But that didn’t stand in the way of Paul Dickov’s men. Striker Matt Smith was the hero of the day, netting a brace despite giving up professional football just a few years earlier after being released by Cheltenham.

9. Wrexham 2-1 Arsenal (1992)

It was the top-flight champions against a side in the fourth tier, but it was the perfect recipe for a magical upset at the Racecourse Ground. But it didn’t start off that way, with Alan Smith helping the visitors get off to an ideal start.

Brian Flynn’s men had other plans, however, and levelled the scores through a free-kick from veteran captain Mickey Thomas. Steve Watkin completed the stunning turnaround two minutes later, sending shockwaves through the likes of David Seaman and Tony Adams.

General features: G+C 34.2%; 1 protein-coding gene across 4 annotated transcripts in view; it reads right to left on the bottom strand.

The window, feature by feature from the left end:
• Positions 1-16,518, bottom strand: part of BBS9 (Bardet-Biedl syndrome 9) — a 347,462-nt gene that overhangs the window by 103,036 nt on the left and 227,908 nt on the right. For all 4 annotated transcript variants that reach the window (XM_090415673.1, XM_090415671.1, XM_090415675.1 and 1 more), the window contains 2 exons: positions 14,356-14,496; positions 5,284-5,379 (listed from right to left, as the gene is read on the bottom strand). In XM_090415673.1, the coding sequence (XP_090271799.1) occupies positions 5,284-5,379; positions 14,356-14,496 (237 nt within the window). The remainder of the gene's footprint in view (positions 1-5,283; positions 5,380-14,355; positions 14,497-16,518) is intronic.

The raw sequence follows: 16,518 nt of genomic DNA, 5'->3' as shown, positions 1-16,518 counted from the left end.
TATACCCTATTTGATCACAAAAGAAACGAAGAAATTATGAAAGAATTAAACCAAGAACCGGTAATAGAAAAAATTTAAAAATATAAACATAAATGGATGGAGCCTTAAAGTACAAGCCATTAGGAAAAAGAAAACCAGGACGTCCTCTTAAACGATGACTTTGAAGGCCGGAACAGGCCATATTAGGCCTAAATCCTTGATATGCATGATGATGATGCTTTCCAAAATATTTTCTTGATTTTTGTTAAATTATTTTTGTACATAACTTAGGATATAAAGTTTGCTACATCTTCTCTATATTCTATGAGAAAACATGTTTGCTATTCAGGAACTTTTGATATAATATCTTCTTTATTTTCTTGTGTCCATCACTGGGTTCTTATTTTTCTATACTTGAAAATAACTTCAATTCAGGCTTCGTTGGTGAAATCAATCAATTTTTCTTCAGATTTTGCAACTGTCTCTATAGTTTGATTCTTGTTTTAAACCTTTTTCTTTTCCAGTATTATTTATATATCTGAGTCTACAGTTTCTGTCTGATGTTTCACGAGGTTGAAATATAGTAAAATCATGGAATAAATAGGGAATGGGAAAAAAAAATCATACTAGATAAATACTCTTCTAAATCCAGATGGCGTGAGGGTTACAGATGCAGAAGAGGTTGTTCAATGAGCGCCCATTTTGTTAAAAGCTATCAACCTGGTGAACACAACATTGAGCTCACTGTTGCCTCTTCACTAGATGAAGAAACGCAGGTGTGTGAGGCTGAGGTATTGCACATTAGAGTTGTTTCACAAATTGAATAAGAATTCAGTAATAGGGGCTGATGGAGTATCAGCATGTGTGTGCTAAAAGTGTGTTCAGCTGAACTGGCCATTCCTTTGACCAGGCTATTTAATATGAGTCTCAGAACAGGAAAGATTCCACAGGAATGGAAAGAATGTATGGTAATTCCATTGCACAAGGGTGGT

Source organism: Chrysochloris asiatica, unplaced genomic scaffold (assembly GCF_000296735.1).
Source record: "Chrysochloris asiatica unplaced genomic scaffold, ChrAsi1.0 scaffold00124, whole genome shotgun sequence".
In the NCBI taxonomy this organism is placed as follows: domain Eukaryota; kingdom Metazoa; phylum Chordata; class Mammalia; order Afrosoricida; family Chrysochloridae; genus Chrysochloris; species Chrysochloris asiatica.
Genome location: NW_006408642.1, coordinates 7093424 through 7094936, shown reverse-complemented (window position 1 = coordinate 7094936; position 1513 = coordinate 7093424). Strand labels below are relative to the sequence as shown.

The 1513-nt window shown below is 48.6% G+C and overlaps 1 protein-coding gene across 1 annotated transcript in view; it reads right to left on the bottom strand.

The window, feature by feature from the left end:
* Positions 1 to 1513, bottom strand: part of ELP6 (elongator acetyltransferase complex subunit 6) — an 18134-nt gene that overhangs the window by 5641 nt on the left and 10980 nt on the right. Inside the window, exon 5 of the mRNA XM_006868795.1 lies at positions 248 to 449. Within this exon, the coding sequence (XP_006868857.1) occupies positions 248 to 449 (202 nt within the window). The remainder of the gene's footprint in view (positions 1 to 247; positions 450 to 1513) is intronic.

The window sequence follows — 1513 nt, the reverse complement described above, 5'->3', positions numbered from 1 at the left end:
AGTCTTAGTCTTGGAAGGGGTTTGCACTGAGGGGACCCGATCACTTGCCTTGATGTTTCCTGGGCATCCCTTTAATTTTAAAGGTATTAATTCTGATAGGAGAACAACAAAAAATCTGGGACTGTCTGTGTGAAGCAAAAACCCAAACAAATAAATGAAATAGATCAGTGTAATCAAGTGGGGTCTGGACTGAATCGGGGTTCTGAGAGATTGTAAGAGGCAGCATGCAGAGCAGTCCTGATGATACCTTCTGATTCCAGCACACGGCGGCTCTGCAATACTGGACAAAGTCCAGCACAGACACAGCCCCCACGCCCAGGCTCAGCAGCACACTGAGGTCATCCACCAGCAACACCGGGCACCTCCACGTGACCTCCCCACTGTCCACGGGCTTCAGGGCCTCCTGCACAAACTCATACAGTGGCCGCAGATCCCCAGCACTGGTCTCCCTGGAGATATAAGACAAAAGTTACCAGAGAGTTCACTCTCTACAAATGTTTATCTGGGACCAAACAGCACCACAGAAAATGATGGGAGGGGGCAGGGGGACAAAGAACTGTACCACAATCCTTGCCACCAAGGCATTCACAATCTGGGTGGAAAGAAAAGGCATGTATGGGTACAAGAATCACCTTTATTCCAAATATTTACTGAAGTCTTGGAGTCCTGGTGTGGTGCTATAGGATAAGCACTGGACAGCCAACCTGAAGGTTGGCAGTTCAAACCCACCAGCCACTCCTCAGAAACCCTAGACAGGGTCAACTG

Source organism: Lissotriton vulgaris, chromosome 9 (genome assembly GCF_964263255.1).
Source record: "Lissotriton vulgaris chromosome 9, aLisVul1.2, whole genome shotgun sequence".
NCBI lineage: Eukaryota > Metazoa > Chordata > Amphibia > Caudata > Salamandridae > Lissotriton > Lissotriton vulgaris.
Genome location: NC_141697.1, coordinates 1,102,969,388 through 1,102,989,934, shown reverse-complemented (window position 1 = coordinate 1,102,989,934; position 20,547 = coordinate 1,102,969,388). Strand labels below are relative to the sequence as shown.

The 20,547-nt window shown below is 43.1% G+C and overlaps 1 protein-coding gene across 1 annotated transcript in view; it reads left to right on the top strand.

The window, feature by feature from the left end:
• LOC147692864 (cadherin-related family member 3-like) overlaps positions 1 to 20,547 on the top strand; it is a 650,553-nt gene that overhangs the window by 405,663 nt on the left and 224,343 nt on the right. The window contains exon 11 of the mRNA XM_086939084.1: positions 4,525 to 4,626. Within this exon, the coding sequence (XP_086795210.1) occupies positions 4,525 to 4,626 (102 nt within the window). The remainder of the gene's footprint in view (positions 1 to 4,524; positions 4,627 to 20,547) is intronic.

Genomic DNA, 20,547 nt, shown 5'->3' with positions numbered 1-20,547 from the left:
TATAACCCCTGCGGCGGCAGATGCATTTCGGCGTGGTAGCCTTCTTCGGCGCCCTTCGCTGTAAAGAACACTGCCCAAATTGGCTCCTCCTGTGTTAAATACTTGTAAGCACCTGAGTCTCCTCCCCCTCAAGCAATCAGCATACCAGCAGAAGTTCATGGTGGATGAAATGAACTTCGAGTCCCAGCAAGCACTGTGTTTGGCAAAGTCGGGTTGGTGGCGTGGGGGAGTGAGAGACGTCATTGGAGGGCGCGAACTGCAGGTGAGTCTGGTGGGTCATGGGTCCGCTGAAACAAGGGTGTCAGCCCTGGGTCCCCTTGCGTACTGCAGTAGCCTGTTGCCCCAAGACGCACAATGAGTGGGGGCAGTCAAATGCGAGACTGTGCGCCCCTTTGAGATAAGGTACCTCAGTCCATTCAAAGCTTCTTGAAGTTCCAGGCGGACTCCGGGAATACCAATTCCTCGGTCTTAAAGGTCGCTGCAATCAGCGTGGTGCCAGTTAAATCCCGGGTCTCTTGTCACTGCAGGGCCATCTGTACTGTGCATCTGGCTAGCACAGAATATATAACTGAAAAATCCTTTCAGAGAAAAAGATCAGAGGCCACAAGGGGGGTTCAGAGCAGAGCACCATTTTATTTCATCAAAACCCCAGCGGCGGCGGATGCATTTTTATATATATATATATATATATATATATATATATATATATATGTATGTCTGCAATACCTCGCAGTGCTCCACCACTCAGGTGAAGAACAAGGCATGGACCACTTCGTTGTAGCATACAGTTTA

10. Burnley 0-1 Lincoln City (2017)

National League club Lincoln completed one of the more recent shocks in the prestigious tournament, edging past Premier League Burnley at Turf Moor in the fifth round. A late Sean Raggett header saw the travelling side leave in the highest of spirits.

The Imps went crashing out of the quarter-final at the hands of Arsenal, but the club had already exceeded all expectations, becoming the first non-league side in 103 years to reach that stage of the competition.

Have we missed any special upsets? Which other games deserve to be included?

About the author
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Peter Lynch

Sports Journalism graduate from the University of Stirling, huge Liverpool and Northern Ireland fan, currently working as a freelancer.